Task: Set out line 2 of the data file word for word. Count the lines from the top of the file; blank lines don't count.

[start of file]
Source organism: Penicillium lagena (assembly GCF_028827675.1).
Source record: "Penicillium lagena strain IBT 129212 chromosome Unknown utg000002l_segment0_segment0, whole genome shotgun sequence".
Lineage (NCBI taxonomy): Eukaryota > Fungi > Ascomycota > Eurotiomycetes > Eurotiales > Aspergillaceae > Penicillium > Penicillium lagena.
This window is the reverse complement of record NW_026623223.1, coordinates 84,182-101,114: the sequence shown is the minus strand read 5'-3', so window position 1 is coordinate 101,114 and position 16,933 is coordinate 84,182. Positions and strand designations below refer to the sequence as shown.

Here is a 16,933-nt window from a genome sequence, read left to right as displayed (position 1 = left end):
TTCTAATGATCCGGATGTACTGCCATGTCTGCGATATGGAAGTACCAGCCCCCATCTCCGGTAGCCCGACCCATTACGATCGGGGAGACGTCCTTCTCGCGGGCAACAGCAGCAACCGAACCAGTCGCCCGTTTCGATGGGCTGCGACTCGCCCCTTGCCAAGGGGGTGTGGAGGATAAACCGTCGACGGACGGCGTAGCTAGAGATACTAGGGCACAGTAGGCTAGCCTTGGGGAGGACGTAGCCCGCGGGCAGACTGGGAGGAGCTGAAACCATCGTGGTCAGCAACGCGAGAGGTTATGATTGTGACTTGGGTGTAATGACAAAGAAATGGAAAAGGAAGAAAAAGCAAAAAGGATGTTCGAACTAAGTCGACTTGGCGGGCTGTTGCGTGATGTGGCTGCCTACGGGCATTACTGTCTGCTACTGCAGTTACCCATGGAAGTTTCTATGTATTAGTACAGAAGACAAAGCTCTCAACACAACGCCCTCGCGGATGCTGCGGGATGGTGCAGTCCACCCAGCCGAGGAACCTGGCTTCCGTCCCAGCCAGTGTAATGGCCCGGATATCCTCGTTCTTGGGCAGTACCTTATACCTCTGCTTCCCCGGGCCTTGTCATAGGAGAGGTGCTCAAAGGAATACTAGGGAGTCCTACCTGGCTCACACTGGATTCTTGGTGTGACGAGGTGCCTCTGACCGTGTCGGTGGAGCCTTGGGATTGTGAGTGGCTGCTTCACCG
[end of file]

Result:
Source record: "Penicillium lagena strain IBT 129212 chromosome Unknown utg000002l_segment0_segment0, whole genome shotgun sequence".